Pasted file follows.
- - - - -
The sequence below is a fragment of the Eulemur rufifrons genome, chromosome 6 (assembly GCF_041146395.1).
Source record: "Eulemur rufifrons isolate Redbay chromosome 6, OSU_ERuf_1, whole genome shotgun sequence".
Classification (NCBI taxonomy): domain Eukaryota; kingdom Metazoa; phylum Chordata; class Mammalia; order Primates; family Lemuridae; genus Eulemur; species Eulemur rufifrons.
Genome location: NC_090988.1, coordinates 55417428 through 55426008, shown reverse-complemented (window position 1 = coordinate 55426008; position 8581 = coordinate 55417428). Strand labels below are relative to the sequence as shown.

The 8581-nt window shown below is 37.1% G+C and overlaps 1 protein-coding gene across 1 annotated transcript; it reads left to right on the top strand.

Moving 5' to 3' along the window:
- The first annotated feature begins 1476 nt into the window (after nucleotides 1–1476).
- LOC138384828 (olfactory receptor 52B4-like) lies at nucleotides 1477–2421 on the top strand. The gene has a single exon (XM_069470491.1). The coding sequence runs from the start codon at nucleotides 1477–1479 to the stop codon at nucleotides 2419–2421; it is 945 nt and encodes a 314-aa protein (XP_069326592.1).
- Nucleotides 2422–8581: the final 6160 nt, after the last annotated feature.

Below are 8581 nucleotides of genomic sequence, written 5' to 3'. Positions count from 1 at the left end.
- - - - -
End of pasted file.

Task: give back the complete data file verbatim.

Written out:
The sequence below is a fragment of the Eulemur rufifrons genome, chromosome 6 (assembly GCF_041146395.1).
Source record: "Eulemur rufifrons isolate Redbay chromosome 6, OSU_ERuf_1, whole genome shotgun sequence".
Classification (NCBI taxonomy): domain Eukaryota; kingdom Metazoa; phylum Chordata; class Mammalia; order Primates; family Lemuridae; genus Eulemur; species Eulemur rufifrons.
Genome location: NC_090988.1, coordinates 55417428 through 55426008, shown reverse-complemented (window position 1 = coordinate 55426008; position 8581 = coordinate 55417428). Strand labels below are relative to the sequence as shown.

The 8581-nt window shown below is 37.1% G+C and overlaps 1 protein-coding gene across 1 annotated transcript; it reads left to right on the top strand.

Moving 5' to 3' along the window:
- The first annotated feature begins 1476 nt into the window (after nucleotides 1–1476).
- LOC138384828 (olfactory receptor 52B4-like) lies at nucleotides 1477–2421 on the top strand. The gene has a single exon (XM_069470491.1). The coding sequence runs from the start codon at nucleotides 1477–1479 to the stop codon at nucleotides 2419–2421; it is 945 nt and encodes a 314-aa protein (XP_069326592.1).
- Nucleotides 2422–8581: the final 6160 nt, after the last annotated feature.

Below are 8581 nucleotides of genomic sequence, written 5' to 3'. Positions count from 1 at the left end.